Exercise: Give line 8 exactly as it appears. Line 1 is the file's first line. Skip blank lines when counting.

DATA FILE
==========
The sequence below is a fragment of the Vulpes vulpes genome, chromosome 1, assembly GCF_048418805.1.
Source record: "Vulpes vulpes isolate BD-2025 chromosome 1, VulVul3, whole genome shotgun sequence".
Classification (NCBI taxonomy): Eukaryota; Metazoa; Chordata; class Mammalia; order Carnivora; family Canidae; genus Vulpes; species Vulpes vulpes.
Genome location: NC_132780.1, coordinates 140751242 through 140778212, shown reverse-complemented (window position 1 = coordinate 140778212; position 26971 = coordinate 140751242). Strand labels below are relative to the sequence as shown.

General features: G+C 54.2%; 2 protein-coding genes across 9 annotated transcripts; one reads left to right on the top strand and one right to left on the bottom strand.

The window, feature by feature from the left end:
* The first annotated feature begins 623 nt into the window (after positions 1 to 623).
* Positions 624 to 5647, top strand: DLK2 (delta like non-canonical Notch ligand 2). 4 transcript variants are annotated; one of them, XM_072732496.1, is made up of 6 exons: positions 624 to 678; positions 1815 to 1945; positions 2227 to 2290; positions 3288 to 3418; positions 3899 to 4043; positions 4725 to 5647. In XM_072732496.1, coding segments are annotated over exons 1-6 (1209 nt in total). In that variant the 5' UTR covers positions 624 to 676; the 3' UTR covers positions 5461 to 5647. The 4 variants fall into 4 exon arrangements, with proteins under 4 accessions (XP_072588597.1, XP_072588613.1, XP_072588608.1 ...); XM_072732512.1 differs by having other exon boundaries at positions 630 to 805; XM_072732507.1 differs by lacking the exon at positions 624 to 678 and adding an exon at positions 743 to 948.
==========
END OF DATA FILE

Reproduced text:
* Positions 624 to 5647, top strand: DLK2 (delta like non-canonical Notch ligand 2). 4 transcript variants are annotated; one of them, XM_072732496.1, is made up of 6 exons: positions 624 to 678; positions 1815 to 1945; positions 2227 to 2290; positions 3288 to 3418; positions 3899 to 4043; positions 4725 to 5647. In XM_072732496.1, coding segments are annotated over exons 1-6 (1209 nt in total). In that variant the 5' UTR covers positions 624 to 676; the 3' UTR covers positions 5461 to 5647. The 4 variants fall into 4 exon arrangements, with proteins under 4 accessions (XP_072588597.1, XP_072588613.1, XP_072588608.1 ...); XM_072732512.1 differs by having other exon boundaries at positions 630 to 805; XM_072732507.1 differs by lacking the exon at positions 624 to 678 and adding an exon at positions 743 to 948.